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To the Editor:
With “Respecting Preceptors Means Reform,” you join the long tradition of abstractly calling for greater respect for preceptors at Harvard, while not supporting the kind of concrete improvements to our working conditions that such respect, if real, would entail.
Meanwhile, another Harvard tradition to which you appeal, that of using preceptorships as a path to “larger and more secure roles in academia,” is dead. You write that “Successful preceptors are expected to spread their wings elsewhere and vacate their positions for newcomers.” Here is some actual data to ground your lofty rhetoric: In the last six years, around 25 of our colleagues in the Harvard College Writing Program (which has the largest cohort of preceptors at Harvard) have left, most often because they were forced out by term limits. By our count, only three are now professors or on a tenure track. You are right that the paths to a career in higher education are scarce, but wrong that this is one. We appreciate your highlighting how excluded we were from the recent Faculty of Arts and Sciences review of the preceptor system, but your editorial reinforces many of its faulty assumptions about teaching, research, and the academic job market.
While more of our former colleagues have found lectureships elsewhere, just as many have quit teaching for administrative positions — often not because they wanted to, but because such positions aren’t term-limited — or left academia entirely. Stable teaching positions are being replaced everywhere by adjuncts who are not paid a living wage, nor given health insurance. The alternative to exploiting teachers in this way, and to Harvard’s rigid term limits, is not “un-capped preceptorships.” It is a system of potentially renewable contracts that would balance retaining the most excellent teachers and bringing in new ones. To be clear: Harvard’s very limited number of senior preceptorships do not constitute such a system. Those promoted into senior preceptorships replace many of their teaching duties with administrative ones. Harvard has no mechanism for retaining, as teachers, its most excellent preceptors.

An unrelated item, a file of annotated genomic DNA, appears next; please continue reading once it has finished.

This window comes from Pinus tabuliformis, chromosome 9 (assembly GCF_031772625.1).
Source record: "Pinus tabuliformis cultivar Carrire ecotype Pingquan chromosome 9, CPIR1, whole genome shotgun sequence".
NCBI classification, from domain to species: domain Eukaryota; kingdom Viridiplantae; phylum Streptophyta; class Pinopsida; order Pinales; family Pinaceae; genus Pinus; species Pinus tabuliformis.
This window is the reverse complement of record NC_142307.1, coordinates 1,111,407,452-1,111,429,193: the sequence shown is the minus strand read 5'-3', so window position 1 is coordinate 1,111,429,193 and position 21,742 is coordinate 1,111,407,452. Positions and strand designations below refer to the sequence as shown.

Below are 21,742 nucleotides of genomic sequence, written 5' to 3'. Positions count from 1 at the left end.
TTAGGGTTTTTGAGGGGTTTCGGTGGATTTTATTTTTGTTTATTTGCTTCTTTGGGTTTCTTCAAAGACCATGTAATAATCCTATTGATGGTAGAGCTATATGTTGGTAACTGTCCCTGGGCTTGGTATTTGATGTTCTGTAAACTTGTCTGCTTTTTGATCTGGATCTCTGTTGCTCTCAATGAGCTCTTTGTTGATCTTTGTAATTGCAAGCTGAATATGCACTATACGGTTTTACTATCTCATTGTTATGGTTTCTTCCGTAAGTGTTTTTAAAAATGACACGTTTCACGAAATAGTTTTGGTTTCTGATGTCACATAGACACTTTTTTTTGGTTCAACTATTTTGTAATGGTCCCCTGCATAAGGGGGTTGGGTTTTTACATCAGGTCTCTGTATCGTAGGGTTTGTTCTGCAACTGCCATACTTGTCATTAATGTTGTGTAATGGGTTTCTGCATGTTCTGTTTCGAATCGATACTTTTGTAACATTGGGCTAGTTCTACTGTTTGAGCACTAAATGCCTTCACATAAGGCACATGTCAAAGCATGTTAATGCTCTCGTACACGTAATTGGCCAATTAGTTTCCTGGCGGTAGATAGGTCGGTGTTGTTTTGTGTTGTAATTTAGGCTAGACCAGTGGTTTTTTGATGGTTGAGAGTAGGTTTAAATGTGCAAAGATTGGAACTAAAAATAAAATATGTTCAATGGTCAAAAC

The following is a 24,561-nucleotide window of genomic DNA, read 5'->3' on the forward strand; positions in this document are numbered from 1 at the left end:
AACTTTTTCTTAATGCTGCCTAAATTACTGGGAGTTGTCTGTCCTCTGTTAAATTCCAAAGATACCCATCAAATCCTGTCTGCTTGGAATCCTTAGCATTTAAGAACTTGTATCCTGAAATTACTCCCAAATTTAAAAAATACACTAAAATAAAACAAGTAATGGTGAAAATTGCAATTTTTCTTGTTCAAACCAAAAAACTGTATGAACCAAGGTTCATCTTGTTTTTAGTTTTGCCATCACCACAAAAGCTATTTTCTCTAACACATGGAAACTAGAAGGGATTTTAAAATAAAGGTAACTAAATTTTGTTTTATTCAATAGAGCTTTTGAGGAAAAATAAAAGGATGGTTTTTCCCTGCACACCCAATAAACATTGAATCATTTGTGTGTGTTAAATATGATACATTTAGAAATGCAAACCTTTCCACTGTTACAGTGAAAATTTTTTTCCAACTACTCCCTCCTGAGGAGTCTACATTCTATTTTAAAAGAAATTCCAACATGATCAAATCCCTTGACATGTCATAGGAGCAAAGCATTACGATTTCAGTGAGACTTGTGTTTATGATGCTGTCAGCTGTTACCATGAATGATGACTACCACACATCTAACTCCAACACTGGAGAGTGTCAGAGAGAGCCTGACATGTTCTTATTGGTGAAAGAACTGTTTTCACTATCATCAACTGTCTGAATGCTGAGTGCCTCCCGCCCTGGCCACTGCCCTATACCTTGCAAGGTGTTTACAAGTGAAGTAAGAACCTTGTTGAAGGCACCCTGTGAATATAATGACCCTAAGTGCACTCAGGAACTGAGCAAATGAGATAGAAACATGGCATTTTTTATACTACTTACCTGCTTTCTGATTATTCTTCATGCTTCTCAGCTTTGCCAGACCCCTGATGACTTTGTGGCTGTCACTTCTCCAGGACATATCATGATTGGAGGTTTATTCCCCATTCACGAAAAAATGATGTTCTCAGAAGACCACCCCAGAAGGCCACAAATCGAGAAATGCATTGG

If Harvard actually respects preceptors, then it should give us more manageable teaching responsibilities by reducing class sizes or our course load, which would benefit our students as well. It should support our research and writing with time and money, so that we are more competitive on the job market, as even teaching positions now require robust publication records. It should pay us in line with our peers at other institutions, so that we don’t have to teach extra classes in order to cover our bills, making it even more impossible to find time to write. And it should create a real path to longer-term employment for the most excellent teachers among us who want to keep teaching and make a real home at Harvard.
Katie Ana Baca ’11, Matthew B. Cole, and Ben M. Roth are all preceptors in the Harvard College Writing Program. Additional contributors to the letter can be found here.
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